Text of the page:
“Mr and Mrs Dursley, of number four, Privet Drive, were proud to say that they were perfectly normal, thank you very much.” Harry Potter and the Sorcerer’s Stone, J.K. Rowling —— It’s amazing how J.K. Rowling allows/helps her audience to grow with the books. The writing style of the first book is so much lighter, more whimsical than the later books. Compare this to Deathly Hollows:
“The two men appeared out of nowhere, a few yards apart in the narrow, moonlit lane.” Deathly Hollows, J.K. Rowling. —– It is so stark in comparison to her first book. It matches the serious nature of the content.
“It was almost December, and Jonas was beginning to be frightened.” The Giver, Lois Lowry —– Not just frightened, but beginning to be frightened. Such a deliberate but delicate touch.
“Not long ago in a large university town in California, on a street called Orchard Avenue, a strange old man ran a dusty shabby store.” The Egypt Game, Zilpha Keatley Snyder
“Through the small tall bathroom window the December yard is gray and scratchy, the trees calligraphic.” A Heartbreaking Work of Staggering Genius, Dave Eggers —– This is my all time favorite first sentence!!! I just love it. It really resonates with me and my writing style. I remember reading this book after going through a pretty hardcore memoir phase. I had written all these short stories about my life and I read this book and simultaneously loved it and was so jealous. Unique beauty crazy.
“Farther from shore, nearer to death. With every pull of her paddle, Kate recalled the much repeated warning about these waters.” The Merlin Effect, T.A. Barron
“‘I’ve watched through his eyes, I’ve listened through his ears, and I tell you he’s the one.’” Ender’s Game, Orson Scott Card —-These dialogue ones are great when they work. You are not even thrown into the world, you’re just there. My opinion on them has totally changed.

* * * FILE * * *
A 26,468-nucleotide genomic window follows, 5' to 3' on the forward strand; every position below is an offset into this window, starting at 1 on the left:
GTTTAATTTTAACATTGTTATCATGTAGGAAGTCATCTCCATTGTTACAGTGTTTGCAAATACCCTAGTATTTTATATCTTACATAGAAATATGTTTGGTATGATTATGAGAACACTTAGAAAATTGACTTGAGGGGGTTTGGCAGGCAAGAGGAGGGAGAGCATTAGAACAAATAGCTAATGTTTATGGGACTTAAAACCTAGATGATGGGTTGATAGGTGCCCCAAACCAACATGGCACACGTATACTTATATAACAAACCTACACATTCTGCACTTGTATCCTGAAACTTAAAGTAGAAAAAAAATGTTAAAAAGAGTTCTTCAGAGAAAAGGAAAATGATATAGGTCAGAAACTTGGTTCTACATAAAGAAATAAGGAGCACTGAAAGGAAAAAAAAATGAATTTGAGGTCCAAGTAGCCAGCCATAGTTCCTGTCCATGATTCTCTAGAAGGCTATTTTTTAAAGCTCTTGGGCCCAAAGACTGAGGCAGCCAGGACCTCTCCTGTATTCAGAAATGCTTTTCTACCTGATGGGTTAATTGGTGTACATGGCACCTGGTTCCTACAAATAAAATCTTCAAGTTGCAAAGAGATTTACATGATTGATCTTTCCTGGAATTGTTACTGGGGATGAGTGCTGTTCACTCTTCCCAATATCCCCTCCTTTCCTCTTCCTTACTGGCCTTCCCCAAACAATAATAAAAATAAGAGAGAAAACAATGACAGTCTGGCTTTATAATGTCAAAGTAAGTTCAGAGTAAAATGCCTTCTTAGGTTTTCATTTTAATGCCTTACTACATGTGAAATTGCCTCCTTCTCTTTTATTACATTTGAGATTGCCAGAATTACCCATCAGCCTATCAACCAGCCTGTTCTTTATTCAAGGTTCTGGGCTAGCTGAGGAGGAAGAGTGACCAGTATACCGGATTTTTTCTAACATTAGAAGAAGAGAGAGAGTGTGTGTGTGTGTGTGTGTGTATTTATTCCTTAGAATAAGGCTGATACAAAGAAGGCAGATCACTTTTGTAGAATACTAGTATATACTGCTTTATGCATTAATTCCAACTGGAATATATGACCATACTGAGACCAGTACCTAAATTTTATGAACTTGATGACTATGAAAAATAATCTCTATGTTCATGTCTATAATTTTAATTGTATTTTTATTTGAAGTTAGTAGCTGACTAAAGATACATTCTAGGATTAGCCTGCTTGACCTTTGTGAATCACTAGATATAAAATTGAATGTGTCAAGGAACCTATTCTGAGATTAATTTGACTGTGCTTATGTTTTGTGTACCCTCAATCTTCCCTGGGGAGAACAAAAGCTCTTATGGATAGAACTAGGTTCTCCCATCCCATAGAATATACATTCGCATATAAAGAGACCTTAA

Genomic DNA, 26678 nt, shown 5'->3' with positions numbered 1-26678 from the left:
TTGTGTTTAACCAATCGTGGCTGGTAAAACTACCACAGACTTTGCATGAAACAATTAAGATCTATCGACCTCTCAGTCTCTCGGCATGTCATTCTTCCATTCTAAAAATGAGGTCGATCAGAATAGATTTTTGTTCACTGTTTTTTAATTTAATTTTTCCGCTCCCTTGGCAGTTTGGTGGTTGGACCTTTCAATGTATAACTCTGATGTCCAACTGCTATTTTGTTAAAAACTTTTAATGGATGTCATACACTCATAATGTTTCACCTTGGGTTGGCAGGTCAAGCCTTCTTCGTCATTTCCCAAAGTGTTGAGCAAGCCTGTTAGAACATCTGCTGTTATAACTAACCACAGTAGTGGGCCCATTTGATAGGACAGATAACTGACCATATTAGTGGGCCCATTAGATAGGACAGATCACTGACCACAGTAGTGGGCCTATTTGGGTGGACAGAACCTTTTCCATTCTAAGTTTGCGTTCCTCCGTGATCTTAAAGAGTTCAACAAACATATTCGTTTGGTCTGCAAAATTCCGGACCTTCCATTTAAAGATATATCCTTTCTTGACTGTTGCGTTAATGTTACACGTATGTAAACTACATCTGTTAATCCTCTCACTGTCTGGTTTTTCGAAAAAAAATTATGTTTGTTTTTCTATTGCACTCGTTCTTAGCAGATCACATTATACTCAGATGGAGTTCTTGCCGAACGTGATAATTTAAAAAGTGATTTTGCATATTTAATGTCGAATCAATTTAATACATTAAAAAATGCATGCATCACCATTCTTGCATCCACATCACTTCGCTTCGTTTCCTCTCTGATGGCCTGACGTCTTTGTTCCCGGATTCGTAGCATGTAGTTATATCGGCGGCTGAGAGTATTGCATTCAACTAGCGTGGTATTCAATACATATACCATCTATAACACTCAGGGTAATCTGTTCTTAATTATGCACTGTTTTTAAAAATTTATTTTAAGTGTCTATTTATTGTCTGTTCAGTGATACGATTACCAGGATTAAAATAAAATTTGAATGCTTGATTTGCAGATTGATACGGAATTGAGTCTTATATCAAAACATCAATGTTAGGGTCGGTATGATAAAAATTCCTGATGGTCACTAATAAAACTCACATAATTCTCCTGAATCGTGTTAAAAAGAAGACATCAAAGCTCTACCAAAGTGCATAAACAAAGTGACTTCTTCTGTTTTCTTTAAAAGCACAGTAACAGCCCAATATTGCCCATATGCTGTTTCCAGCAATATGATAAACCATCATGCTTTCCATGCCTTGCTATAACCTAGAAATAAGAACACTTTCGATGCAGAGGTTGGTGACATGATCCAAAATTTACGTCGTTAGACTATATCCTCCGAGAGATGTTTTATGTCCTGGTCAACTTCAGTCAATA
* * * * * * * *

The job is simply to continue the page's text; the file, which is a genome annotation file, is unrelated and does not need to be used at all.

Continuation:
“Claudia knew she could never pull off the old-fashioned kind of running away.” The Mixed-Up Files of Mrs. Basil E. Franweiler, E.L. Koingsburg — I love this book, but I wish the title was shorter. I can never remember Mrs. Basil’s last name!
“The rabbit had been run over minutes before.” Sabriel, Garth Nix —– short, sweet and really introduces the theme of death (which is a biggie in the book).
Here are some unremarkable lines from some remarkable books. Let me emphasize that I love these books, really love them. I wouldn’t change a thing! But the first lines don’t make me swoon.
“Once there were four children whose names were Peter, Susan, Edmund and Lucy. This story is about something that happened to them when they were sent away from London during the war because of the air-raids.” The Lion, the Witch and the Wardrobe, C.S. Lewis,
“A lone red deer was grazing across the glen, swaying through the deep tangle of heather that covered the hillside.” Fire Bringer, David Clement-Davies
“Each year, at the end of March, a great fair was held in Cria, the capital of Galla.” Wild Magic, Tamora Pierce